A meeting of 21 CTOs from leading companies in the information and communication technology (ICT) industry has urged ITU to accelerate technical standardization work in the field of e-health.
CTOs stressed that reliable, interoperable standards are key to providing patients and health professionals with the means to utilize remote consultation services, advanced ICT-based diagnostic procedures and electronic health information services.
The meeting, held at ITU head offices in Geneva during ITU Telecom World 2011 on October 25, agreed that international coordination on standards will be vital, and that growth in telemedicine services will also demand aggressive roll-out of broadband networks.
The CTOs encouraged ITU, as the world’s leading developer of global ICT standards, to intensify its involvement by developing essential e-health infrastructure standards, and by cooperating with other standards bodies to create reliable, secure and interoperable e-health solutions.
Dr Hamadoun Toure, ITU secretary general, ITU said in a media release: “E-health will bring cutting-edge medical advice to people living in remote, underserved areas, and will revolutionize access to health services in the developing world. ITU is actively working with all parties to create the frameworks for these technologies to be rolled-out on a solid bedrock of broadband deployment.”
On the topic of the upcoming World Conference on International Telecommunication (WCIT-12), CTOs urged that any revisions to the International Telecommunication Regulations (ITRs) maintain the necessary flexibility to enable continued growth in services. To provide a strong basis for continued growth, the CTOs believe the resulting ITRs should reflect technology-neutral, high-level principles, and should be stable enough to reduce the need for future updates.
Participants also encouraged ITU to continue promoting the key role of ICTs in efforts to mitigate and adapt to climate change, and urged ITU to push this agenda at the upcoming United Nations climate change negotiations (COP17) in Durban, South Africa.
They praised ITU’s current work in the field, referencing in particular the work of ITU’s Telecommunication Standardization Sector on methodologies to assess the environmental impact of ICT.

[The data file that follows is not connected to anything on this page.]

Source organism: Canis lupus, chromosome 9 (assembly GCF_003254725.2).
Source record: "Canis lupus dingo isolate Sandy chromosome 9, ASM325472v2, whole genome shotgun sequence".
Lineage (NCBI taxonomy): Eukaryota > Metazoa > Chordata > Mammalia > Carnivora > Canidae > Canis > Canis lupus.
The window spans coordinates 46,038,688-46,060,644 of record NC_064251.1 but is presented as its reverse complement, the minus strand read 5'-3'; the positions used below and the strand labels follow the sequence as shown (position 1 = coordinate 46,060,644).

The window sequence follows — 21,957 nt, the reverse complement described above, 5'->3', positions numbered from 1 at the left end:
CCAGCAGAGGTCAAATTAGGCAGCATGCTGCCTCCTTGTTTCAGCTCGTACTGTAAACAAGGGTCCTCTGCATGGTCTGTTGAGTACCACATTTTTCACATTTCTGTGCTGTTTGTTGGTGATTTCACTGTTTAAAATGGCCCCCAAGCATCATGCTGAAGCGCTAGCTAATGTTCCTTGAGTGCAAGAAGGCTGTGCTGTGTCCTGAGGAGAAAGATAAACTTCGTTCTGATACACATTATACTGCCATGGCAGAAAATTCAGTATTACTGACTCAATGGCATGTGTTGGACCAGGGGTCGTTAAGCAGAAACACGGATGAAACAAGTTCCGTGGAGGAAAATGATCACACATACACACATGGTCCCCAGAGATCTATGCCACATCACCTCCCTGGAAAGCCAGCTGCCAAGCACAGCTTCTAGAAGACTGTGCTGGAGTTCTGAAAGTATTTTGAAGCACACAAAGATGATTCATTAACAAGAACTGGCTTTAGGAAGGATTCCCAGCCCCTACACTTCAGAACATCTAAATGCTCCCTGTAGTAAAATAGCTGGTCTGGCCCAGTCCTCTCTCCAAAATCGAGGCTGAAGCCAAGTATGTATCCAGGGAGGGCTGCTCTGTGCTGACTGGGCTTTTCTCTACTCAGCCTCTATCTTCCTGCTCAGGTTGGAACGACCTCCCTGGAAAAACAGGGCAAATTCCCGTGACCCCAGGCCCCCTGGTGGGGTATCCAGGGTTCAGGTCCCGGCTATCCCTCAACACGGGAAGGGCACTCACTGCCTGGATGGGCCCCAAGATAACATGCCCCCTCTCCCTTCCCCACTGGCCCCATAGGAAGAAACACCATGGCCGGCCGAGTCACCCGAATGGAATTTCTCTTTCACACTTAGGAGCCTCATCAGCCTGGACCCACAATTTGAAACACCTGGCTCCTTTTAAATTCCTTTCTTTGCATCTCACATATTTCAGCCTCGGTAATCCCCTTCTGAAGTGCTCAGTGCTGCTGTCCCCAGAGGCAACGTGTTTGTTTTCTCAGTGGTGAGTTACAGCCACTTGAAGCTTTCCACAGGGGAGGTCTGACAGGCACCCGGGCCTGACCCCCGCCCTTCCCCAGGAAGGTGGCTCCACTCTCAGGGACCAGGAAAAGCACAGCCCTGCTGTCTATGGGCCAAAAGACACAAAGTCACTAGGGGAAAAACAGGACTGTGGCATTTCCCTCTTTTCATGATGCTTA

Regarding climate change adaption, and informed by recent events in Japan, CTOs identified two crucial areas for further work: a disaster relief system allowing individuals to notify a victim’s friends, family or employer; and a disaster relief guidance mechanism to help victims reach safety. ITU is already actively engaged in work in this field, including emergency communication systems to provide early warning of impending disasters.
In the area of technical standards for fixed networks, the meeting reached an important agreement on the need for a release-based approach. CTOs recommended that ITU take a leading role in the release production, coordinating the activities of the most important fora and standards-development organizations (SDOs).
They also welcomed the increasing role of developing countries in global standards development, and recognized the importance those countries attach to issues such as broadband, electromagnetic compatibility, quality of service, sustainable rural communications, and affordability. They pledged to develop partnerships with developing countries to strengthen national standards capacities.
Regular CTO meetings cement ITU’s relationship with ICT industry leaders, ensuring top-level needs are taken into account in ongoing work. The strategic-level debate engendered by the meetings provides invaluable insights into the future course of the ICT industry.